State Rep. Harrison in Wall Street Journal: Fighting to Protect Texans from FDA’s Illegal Lab-Test Power Grab


Texas must stop unelected FDA bureaucrats from exercising authority over Americans, especially when their actions are illegal under Federal Law

Texas Insider Report: AUSTIN, Texas Rep. Brian Harrison filed House Bill 1023 to protect Texas laboratories from harmful and illegal regulations by the U.S. Food & Drug Administration (FDA) and make Texas the best prepared state to detect future pandemics by explicitly banning FDA from requiring premarket review of laboratory developed tests (LDTs). 

He explains the need for this bill in an OpEd published in today’s Wall Street Journal (see article in its entirety below,) that he co-authored with former HHS General Counsel Bob Charrow. 


“Constitutional limits on government power are being eroded.  Texas must stop allowing unelected FDA bureaucrats to exercise authority over us, especially when their actions are illegal under federal law.  I’m proud to file a bill that would make Texas the best – and possibly only – state prepared to detect the spread of future pandemics.

"Without this bill, Texas lives may be needlessly placed at risk,”
 says Harrison.

On January 31, 2020, the U.S. Department of Health & Human Services (HHS), which oversees the FDA, declared a Public Health Emergency for COVID-19 to maximize the Department’s flexibility in responding to the pandemic by removing as much regulatory red tape as possible. Unbeknownst to HHS leadership, the FDA went the exact opposite direction and created a new regulatory barrier by requiring laboratories – including some of the most prestigious academic medical laboratories and public health laboratories – seek FDA authorization before testing for COVID-19.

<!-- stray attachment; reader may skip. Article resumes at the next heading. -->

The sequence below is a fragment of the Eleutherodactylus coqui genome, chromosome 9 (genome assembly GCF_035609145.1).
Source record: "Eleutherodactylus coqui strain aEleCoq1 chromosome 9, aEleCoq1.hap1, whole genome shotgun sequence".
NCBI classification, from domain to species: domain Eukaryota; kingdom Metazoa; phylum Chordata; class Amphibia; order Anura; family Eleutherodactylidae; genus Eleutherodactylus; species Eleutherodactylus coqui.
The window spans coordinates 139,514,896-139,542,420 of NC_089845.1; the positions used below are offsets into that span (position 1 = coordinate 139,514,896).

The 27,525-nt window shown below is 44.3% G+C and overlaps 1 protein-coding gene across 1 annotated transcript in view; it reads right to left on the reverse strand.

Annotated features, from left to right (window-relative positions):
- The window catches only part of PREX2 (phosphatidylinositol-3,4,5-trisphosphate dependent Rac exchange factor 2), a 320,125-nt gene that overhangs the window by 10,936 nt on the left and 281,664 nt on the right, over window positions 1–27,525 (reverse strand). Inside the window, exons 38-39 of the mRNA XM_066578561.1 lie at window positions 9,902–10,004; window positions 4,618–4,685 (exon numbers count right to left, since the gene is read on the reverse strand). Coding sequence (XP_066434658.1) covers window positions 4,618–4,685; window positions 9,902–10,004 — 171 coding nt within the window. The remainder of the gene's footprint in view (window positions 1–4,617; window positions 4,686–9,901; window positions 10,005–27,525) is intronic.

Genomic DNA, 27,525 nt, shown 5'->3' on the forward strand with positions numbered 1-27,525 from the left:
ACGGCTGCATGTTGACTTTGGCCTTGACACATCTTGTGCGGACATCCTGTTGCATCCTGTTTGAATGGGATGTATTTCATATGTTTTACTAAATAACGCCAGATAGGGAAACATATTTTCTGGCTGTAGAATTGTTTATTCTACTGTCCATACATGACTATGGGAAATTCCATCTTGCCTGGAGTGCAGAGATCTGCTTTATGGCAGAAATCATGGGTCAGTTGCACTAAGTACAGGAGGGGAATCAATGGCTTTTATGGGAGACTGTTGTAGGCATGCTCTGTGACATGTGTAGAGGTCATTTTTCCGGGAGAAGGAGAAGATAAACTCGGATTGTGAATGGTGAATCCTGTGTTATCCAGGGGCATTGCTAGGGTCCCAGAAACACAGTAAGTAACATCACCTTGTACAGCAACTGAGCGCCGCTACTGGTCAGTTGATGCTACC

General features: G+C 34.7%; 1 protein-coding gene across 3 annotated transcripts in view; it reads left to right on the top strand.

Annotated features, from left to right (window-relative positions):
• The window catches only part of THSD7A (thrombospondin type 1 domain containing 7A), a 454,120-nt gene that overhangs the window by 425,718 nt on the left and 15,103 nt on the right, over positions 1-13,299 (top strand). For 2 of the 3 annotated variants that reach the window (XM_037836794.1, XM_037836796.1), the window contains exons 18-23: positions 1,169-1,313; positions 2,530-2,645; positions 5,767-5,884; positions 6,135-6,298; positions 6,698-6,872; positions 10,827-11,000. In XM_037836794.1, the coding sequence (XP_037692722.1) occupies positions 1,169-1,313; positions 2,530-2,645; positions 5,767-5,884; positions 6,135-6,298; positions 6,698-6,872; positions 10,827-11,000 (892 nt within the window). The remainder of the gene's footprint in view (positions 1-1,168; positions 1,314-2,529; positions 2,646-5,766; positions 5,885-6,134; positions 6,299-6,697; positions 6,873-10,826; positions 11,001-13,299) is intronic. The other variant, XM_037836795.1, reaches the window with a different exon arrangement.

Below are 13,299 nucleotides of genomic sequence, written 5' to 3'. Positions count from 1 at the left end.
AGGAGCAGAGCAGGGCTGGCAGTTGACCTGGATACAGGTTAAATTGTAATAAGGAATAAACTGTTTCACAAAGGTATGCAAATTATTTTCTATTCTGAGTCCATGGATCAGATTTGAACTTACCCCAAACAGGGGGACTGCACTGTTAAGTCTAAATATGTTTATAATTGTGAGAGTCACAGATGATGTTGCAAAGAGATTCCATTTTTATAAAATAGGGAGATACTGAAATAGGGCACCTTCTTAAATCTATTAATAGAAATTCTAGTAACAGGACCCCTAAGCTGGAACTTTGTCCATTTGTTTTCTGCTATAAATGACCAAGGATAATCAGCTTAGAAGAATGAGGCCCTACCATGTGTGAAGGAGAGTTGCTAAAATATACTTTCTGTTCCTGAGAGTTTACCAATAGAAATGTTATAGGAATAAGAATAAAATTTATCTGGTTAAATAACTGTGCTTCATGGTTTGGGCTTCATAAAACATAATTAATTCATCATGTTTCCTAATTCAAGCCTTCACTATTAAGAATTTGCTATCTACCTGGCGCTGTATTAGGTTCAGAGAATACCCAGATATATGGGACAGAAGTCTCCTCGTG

As has been well documented at this point, this illegal regulatory overreach effectively banned COVID-19 testing in the United States in the crucial early days of the pandemic. 

Key provisions:
  • FDA cannot regulate the activities of a state.  To provide maximum protection, the bill deems all Texas laboratories performing LDTs to be agencies of the state for purposes of FDA regulation during a Public Health Emergency. 
  • To protect against new state-level regulatory requirements, the bill prohibits any state agency from exercising additional authority, beyond those already in place, on the laboratories. 
  • FDA also does not have the authority to regulate activity that is purely intrastate.  The bill clarifies and deems by statute LDTs to be intrastate activities. 
Link to WSJ OpEd here.

 

The FDA’s Lab-Test Power Grab

The agency assumed the power to shut down early Covid testing. Now it wants Congress to formalize it.

Most Americans have never heard of “laboratory developed tests.” Yet they are at the center of a bureaucratic turf war that could harm millions of Americans and leave the country less prepared for future pandemics.

LDTs are medical laboratory tests made and used in a single laboratory to assess human specimens such as blood or saliva. They help answer questions such as whether a proposed course of chemotherapy will work on a specific patient’s cancer or whether someone with a cough has Covid-19. Most tests consumers are familiar with aren’t LDTs but commercial tests sold to laboratories by medical-device manufacturers.

The Food and Drug Administration has been lobbying Congress to pass the Verifying Accurate Leading-Edge IVCT Development Act, Valid for short, which would give the agency regulatory authority over LDTs. There is also an effort under way by the FDA and other special interests to sneak the legislation into an omnibus spending bill.

But Congress would be remiss if it ignores the lessons learned during the response to Covid-19, which demonstrated the harm of policies that this act would codify.